Great onboarding programs champion company culture, while giving new hires the tools and resources to navigate their role. Moreover, companies are 82% more likely to retain talent when they take the time to educate employees.
On Thursday, April 21, I had a chance to talk onboarding best practices with Erika McGrath, VP of Human Resources at The Channel Company and Jake Morton, Director of Operations at Mercy for Animals. The topics ranged from company philosophy to ice breakers and got right down to the nuts and bolts of creating a new hire resource library. Here are some of the highlights from the discussion.
Want more? You can watch the full recording here.
During the webinar, we hosted a live chat for attendees to send in questions. The most common ask: How to onboard remote employees? With staff in 6 countries and across 5 time zones, Mercy for Animals has faced this challenge more than once. For onboarding, Jake recommended video conferencing to connect face-to-face.
“We do orientation with [remote employees] on a video screen via Google Hangouts—everyone is in the room, we have the new hire on a screen and there’s great audio. It allows [the new hire] to get connected into orientation and with the folks starting with them.” —Jake Morton, Mercy for Animals
Instilling your company culture is especially important with virtual workers. Connecting remote employees with peers in another work location can help bridge the physical gap.
We polled attendees to hear who is responsible for onboarding at their organization. From the 283 respondents, here’s what we learned:
At most small businesses, onboarding ownership is shared. Managers, executives and individual contributors are working together to provide new hires with the tools and education to hit the ground running. Looking for suggestions to maximize the team’s impact on new hire experience? I’d recommend:
For a new hire, day 1 is full of learning processes, meeting new people and digesting information. The questions come later on when training is put into practice.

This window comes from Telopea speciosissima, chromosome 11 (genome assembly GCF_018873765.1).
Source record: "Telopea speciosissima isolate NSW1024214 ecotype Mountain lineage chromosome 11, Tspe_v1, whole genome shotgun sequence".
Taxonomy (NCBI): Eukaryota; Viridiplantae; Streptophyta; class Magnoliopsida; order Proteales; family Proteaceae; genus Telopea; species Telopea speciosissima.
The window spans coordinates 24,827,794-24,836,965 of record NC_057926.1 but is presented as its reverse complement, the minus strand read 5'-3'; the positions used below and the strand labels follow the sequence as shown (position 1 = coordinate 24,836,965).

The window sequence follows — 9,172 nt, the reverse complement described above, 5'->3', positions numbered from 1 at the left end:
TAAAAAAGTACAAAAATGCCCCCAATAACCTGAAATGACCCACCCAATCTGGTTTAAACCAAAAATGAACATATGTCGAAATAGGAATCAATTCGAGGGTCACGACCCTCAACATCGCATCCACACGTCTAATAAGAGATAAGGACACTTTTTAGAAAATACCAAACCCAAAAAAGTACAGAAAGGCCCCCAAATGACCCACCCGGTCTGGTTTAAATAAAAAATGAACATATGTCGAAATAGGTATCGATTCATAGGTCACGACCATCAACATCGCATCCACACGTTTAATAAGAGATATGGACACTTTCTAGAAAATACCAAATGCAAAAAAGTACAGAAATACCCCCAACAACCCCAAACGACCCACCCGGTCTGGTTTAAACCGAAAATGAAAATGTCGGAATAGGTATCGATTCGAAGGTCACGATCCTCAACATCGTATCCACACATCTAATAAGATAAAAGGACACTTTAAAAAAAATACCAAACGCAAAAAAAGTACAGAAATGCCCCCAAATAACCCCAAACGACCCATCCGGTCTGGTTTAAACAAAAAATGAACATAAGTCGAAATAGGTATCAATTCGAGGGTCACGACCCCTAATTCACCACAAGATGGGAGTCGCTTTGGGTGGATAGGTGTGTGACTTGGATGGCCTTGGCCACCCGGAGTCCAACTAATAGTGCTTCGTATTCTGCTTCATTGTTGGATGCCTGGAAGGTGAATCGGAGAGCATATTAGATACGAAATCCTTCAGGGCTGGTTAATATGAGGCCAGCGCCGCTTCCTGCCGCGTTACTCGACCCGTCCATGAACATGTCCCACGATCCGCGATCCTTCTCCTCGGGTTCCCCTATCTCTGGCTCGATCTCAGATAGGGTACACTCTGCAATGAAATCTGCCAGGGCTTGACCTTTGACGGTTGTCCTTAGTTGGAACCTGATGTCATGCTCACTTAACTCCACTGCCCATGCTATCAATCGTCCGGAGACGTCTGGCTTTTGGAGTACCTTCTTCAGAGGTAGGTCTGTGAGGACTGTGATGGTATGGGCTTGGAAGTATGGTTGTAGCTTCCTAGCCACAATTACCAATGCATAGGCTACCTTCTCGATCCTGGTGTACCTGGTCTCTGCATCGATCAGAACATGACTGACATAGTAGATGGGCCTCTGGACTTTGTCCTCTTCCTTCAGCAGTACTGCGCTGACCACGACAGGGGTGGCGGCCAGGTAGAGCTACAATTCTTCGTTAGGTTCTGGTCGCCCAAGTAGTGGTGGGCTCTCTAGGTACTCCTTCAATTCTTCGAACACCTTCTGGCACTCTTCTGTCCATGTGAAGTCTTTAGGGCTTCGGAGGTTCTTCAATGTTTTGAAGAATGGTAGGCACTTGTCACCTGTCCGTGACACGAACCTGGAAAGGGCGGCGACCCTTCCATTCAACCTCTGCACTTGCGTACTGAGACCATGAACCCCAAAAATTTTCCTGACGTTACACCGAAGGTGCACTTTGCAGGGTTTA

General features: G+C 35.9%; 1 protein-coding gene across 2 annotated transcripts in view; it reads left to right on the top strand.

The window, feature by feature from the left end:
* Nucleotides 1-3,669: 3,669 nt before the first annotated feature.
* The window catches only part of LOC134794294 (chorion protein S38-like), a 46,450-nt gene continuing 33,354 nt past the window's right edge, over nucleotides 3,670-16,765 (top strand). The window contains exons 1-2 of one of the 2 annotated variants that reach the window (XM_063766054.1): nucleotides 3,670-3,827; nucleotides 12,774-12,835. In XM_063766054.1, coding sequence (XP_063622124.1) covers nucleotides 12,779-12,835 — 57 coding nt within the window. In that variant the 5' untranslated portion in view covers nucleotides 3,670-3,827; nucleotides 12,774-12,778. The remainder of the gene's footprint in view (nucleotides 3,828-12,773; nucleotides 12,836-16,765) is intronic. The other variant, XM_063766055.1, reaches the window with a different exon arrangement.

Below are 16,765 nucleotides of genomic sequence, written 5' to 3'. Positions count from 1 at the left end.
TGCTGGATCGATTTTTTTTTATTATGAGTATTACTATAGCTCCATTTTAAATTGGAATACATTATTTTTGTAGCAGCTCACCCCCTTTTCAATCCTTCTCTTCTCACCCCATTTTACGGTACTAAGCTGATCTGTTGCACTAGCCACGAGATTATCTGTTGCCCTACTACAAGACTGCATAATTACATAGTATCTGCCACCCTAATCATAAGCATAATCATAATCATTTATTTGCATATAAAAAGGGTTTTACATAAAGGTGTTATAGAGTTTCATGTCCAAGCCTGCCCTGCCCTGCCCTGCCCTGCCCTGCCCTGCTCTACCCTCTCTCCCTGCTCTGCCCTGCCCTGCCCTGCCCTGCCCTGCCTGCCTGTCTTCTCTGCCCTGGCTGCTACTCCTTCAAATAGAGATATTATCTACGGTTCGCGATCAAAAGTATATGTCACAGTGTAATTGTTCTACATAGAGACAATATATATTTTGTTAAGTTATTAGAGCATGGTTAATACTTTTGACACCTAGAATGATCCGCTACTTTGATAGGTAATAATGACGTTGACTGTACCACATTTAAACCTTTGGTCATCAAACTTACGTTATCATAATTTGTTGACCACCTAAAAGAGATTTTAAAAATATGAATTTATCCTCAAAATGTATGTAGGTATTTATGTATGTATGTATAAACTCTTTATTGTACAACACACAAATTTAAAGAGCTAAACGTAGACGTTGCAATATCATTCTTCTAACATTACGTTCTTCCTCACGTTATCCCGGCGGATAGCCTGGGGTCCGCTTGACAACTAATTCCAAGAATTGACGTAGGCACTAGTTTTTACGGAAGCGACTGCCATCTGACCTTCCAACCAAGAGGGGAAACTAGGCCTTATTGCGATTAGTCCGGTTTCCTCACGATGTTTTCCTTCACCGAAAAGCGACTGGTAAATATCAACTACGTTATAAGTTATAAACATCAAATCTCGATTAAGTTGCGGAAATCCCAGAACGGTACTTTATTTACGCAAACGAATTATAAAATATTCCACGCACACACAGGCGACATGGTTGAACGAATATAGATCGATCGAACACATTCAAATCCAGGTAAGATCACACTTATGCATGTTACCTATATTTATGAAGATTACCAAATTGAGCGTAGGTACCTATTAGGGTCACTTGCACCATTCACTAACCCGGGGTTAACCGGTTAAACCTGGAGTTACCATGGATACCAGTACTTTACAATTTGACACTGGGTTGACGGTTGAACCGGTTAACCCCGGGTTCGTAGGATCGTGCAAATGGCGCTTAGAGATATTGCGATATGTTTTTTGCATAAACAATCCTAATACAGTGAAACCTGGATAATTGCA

To empower employees, Erika recommends having an easy-to-use resource library ready for when questions come up. This could be a robust learning management system, or as simple as an internal wiki.
If you’re creating new hire resources for the first time, Erika suggests:
“Start small and create resources that can be easily updated with new information whenever it’s needed.” —Erika McGrath, The Channel Company
At The Channel Company, the library includes tactical information on how to complete day-to-day tasks, but also video interviews with executives on company values and history.
Related blog post: How much do hiring and onboarding cost?
When a new hire goes home, the first question their friends and family are going to ask is, “how was your first day?” The best way to guarantee a positive answer is to have made it a memorable day.
At The Channel Company, every new hire walks in to find a big bowl of their favorite candy waiting on their desk. Throughout the day, employees will come by, introduce themselves and take a piece of candy. Erika loves this light-hearted icebreaker because it’s a great conversation starter.
At Mercy for Animals, Jake saves the best for last. To wrap up Day 1, each new hire gets a branded water bottle, t-shirt and backpack. Giving new hires SWAG builds a sense of camaraderie and underscores that they’re officially part of the team.
To ensure that your onboarding program is hitting the mark, reach out to new hires, managers and colleagues for feedback. There are several methods to collect the information:
Make sure to show employees that their feedback is valued by putting it into action. If there’s a suggestion that isn’t going into play, let the employee know that their ideas are appreciated.